Constructions and reconstructions of autism: Teachers' perspectives at selected American and South Korean inclusive education sites
Date of Award
Doctor of Philosophy (PhD)
Teaching and Leadership
Dean Douglas P. Biklen
Cross-cultural studies, Inclusive education, Communication, Qualitative research, Undesirable behaviors, Autism
Education | International and Comparative Education | Special Education and Teaching
This dissertation is a cross-cultural qualitative study of educators in selected inclusive education classrooms at selected sites in the United States and South Korea. It examines how educators construct the meaning of autism, how they construct communication with students labeled with autism, and how they interpret unconventional or undesirable behaviors through interactions with students labeled with autism. The social requirements for, and interpretation of communication and behaviors differ between the individualist--oriented culture of the U.S. and a more collectivist--oriented culture of South Korea.
The study is based on 70 interviews with educators who have experience with students labeled with autism in inclusive classrooms and a few observations of students labeled with autism at preschool and elementary levels in both countries. The data analysis uses the constant comparative method; derived major themes consisted of constructed meanings related to inclusive education, acts of communication/expression, and classroom behaviors.
Many teachers interviewed in both countries suggested that they find inclusive classrooms effective because they are similar to the "real world." Many of the American teachers interviewed stressed providing appropriate educational materials, whereas many of the Korean teachers interviewed indicated students labeled with autism came to be like other students through their participation in classroom groups.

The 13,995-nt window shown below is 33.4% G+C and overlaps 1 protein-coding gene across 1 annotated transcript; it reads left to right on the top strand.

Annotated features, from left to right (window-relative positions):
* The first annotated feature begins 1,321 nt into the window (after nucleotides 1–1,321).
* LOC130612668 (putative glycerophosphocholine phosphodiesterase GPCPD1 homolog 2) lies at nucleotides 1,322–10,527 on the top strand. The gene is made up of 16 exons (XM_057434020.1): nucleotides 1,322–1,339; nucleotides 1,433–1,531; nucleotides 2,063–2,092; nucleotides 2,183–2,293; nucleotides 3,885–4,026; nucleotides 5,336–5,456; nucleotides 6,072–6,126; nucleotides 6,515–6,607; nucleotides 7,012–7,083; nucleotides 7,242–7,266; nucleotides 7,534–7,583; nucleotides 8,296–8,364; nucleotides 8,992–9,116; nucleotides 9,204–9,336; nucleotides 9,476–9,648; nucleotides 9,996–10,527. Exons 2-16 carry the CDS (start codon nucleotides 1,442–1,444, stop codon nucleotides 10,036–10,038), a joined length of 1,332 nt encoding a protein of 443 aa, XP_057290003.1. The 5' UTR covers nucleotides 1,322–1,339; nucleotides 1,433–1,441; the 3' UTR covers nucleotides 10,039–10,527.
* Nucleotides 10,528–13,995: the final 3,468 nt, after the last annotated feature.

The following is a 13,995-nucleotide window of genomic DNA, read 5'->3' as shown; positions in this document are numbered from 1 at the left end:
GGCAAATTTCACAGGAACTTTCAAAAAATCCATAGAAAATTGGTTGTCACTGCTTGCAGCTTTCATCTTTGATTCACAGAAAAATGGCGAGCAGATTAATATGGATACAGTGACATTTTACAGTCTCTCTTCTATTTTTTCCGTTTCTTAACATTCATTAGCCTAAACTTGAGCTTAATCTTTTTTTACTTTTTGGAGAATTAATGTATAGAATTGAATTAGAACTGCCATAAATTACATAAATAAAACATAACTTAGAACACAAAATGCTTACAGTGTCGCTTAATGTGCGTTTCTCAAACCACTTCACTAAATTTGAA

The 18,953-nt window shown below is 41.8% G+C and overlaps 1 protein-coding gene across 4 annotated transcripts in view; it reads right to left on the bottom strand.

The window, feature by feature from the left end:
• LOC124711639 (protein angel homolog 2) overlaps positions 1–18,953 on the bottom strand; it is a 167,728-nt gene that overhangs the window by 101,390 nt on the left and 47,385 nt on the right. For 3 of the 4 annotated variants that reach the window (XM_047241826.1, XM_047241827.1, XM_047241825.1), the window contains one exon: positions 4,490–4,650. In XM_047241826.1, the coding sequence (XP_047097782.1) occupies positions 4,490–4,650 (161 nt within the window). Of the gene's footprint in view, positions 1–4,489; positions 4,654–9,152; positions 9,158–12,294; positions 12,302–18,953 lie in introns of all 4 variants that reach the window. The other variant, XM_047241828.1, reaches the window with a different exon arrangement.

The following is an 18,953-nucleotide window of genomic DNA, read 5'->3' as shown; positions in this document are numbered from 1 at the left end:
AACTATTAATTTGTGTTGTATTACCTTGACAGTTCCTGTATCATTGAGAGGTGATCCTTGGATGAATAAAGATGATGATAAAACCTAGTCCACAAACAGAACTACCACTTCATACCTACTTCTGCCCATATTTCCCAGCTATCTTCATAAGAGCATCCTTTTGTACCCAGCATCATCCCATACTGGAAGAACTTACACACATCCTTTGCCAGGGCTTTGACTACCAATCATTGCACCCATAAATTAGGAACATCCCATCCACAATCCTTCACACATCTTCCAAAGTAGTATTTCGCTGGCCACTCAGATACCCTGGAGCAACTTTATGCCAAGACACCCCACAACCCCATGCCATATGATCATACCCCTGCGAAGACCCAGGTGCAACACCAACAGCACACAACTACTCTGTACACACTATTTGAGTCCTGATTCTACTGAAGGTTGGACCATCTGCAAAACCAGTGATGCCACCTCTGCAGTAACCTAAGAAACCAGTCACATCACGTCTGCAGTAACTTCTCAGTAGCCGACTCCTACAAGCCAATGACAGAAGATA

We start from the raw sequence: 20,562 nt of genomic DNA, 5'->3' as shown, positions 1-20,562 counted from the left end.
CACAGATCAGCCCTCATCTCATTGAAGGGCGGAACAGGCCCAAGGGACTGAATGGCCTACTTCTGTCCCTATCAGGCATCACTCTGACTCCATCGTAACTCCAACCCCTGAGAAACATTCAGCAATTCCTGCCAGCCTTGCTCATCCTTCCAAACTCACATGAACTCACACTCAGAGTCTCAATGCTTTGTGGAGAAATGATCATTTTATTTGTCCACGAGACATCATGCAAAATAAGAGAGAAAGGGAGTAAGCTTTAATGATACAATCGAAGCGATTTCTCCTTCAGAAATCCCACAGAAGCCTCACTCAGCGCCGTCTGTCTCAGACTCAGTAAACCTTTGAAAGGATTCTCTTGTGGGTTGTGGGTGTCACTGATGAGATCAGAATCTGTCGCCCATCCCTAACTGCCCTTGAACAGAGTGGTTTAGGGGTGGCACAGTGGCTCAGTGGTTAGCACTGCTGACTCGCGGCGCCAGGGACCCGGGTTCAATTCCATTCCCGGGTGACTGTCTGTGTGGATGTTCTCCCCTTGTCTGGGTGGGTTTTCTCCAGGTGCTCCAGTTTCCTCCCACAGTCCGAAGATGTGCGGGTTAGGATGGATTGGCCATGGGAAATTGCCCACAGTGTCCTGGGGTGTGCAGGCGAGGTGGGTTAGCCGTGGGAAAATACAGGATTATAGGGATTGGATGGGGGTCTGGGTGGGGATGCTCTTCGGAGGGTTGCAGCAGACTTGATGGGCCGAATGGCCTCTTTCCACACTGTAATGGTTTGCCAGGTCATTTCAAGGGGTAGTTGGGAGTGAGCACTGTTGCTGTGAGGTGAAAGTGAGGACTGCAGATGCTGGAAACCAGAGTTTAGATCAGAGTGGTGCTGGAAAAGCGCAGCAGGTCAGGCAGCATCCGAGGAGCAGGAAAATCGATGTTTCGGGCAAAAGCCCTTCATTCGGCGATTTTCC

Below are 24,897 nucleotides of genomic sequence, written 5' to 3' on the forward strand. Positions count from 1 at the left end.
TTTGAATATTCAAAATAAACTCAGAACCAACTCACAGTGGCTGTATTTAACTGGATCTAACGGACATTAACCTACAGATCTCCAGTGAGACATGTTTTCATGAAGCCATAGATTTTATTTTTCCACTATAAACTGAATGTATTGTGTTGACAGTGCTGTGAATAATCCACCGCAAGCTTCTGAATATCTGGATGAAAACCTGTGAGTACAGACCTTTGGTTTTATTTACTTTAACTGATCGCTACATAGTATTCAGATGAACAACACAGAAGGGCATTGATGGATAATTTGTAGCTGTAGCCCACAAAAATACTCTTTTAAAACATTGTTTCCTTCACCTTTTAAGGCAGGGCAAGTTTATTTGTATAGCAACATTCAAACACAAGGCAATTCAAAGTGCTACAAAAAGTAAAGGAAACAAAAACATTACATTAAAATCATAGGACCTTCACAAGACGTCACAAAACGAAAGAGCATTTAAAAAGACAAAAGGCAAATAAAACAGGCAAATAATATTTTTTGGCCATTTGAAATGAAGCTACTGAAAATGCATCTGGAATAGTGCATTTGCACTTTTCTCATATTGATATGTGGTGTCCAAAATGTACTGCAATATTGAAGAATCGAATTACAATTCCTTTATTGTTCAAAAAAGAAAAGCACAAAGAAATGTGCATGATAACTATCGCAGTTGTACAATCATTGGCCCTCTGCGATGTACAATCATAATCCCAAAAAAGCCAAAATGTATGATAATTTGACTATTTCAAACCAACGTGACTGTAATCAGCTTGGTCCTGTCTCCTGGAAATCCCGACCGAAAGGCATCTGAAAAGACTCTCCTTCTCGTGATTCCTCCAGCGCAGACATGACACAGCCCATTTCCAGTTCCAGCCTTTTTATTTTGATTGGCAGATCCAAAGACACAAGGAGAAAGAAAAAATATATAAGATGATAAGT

Many of the American teachers indicated that students labeled with autism can express themselves if provided with appropriate communication modes (e.g., facilitated communication), but it is still important to educate them in non-verbal communication conventions (e.g., making eye contact). Most of the Korean teachers interviewed stated that forming bonds with students labeled with autism enhanced communication, and they found social competence in the form of noonchi in students labeled with autism.
Most of the American teachers interviewed managed undesirable behaviors of students labeled with autism by providing aids for their perceived sensory needs. Many Korean teachers interviewed assigned significant meaning to students' being able to stay in their seats during class, such as a readiness to learn and competence. The study reveals that the meaning of autism is not absolute but is instead a matter of interpretation, related to cultural norms.
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Kim, Keonhee, "Constructions and reconstructions of autism: Teachers' perspectives at selected American and South Korean inclusive education sites" (2008). Teaching and Leadership - Dissertations. Paper 1.